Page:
By Christopher Elliott Travel columnist
msnbc.com contributor
updated 1/4/2010 9:44:29 AM ET 2010-01-04T14:44:29

Only one question remained after I’d been slapped with a subpoena by the Department of Homeland Security, an agonizing decision that I would go to jail to protect my sources if necessary and a Hollywood ending on New Year’s Eve: Why was Special Agent Robert Flaherty smiling when he knocked on my front door?

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Was it the “gotcha” grin of a highway patrol officer who clocked you doing 55 in a 25-mile-an-hour zone? As in, “Son, you have any idea how fast you wuz goin’ ”?

Was he being polite, knowing that he’d come to my home in the Orlando suburbs to interrogate me at the worst possible time — with my three kids in the bathtub?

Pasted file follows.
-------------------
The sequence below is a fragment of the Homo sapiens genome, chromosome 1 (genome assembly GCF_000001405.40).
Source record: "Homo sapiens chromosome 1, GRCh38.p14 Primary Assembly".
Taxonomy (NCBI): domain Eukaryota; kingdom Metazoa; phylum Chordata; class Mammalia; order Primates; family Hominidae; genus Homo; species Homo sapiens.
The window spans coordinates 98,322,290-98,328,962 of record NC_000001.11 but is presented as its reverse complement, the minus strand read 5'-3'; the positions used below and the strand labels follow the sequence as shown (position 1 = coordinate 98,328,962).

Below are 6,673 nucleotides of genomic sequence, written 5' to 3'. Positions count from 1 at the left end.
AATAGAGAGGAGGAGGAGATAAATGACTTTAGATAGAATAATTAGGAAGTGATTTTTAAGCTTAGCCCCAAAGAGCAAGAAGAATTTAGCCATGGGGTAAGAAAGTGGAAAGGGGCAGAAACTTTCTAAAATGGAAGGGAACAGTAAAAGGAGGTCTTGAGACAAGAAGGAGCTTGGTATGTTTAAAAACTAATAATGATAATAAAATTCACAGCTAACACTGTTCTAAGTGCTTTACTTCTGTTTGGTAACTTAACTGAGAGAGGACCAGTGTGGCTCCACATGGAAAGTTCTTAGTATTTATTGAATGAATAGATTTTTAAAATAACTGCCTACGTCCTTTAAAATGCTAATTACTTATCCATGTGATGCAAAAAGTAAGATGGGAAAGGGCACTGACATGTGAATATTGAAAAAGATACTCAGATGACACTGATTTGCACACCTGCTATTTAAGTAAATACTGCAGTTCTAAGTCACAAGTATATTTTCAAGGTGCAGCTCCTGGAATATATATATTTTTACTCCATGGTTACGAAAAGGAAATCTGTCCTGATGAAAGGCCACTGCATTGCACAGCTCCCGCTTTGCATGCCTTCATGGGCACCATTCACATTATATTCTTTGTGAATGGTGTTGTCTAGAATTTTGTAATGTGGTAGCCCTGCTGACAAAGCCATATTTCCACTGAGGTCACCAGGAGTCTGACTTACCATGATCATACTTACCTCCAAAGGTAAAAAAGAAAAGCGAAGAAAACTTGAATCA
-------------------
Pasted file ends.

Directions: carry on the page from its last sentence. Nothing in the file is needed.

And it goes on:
Or was it a nervous smile, because he was aware that serving a journalist with a subpoena would trigger a media feeding frenzy?

Regardless, I was in trouble. Big trouble. On Dec. 29, I had reluctantly published a government directive that outlined the new security procedures required of airlines after the failed Christmas Day terrorist bombing of Northwest Airlines Flight 253, in which Umar Farouk Abdulmutallab tried to blow up a plane using a packet of powder sewn into his underwear.

Although I wasn’t the only person to post the document, I was identified as the first. And that’s what brought in the feds .